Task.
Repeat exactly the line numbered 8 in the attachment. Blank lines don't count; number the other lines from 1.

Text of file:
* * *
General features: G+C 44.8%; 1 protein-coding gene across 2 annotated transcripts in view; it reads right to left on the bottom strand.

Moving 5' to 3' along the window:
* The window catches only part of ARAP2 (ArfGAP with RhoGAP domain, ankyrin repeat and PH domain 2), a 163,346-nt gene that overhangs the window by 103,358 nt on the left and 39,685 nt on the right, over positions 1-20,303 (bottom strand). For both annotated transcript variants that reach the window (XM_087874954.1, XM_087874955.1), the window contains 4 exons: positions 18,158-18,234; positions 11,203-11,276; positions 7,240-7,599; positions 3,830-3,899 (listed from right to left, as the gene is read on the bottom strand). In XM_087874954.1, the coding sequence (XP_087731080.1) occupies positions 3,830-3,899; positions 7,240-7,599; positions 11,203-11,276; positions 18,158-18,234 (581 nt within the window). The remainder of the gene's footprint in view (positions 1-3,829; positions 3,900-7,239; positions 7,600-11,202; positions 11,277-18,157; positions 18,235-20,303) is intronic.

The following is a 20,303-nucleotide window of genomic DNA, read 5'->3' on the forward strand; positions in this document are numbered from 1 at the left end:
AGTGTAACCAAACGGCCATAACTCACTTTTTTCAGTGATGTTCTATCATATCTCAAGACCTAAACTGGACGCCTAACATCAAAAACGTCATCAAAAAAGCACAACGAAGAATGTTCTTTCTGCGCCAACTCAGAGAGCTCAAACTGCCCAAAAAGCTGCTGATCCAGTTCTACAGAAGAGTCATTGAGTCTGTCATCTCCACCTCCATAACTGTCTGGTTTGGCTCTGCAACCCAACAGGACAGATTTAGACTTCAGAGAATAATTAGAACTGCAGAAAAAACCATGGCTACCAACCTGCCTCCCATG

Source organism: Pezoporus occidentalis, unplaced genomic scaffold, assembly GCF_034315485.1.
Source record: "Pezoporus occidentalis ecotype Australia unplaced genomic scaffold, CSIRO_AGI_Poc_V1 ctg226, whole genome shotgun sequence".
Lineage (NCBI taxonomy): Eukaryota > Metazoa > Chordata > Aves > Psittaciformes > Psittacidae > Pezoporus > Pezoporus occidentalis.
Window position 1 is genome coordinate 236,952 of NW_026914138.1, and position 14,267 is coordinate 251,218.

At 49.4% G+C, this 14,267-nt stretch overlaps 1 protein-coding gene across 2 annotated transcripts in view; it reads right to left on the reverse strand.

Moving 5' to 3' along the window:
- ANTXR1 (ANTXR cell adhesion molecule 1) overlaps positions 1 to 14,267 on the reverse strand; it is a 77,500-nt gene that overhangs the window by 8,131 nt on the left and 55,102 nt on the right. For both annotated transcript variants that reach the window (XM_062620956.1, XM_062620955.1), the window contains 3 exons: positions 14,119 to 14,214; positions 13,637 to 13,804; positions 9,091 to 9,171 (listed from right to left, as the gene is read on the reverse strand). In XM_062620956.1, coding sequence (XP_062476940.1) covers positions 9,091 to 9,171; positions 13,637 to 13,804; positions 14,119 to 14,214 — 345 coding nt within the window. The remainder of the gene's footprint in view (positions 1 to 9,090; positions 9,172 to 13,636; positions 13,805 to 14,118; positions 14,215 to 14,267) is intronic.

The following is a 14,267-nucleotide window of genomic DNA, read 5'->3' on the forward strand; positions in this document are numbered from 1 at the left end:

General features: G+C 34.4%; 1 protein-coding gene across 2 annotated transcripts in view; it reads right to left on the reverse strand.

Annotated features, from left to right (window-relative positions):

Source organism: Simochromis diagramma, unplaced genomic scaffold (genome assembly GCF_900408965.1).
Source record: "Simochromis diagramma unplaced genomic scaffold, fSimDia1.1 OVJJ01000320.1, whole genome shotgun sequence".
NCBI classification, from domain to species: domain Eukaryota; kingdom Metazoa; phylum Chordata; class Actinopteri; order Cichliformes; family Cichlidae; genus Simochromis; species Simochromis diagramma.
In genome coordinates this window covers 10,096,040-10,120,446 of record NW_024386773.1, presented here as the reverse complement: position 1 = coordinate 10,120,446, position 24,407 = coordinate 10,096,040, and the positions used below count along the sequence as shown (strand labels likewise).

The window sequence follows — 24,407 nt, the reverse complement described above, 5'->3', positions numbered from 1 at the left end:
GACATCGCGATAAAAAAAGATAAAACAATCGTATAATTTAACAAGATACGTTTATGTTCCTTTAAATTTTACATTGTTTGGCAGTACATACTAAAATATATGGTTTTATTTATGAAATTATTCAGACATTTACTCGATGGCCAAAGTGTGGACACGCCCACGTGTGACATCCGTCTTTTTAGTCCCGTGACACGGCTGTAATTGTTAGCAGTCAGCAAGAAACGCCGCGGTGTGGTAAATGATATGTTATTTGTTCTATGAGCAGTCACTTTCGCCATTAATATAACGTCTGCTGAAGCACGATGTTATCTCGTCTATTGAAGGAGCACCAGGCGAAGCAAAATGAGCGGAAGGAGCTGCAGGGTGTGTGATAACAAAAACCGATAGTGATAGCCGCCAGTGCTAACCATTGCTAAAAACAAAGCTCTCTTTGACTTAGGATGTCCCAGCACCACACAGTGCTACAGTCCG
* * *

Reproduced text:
Lineage (NCBI taxonomy): Eukaryota > Metazoa > Chordata > Aves > Psittaciformes > Psittacidae > Pezoporus > Pezoporus occidentalis.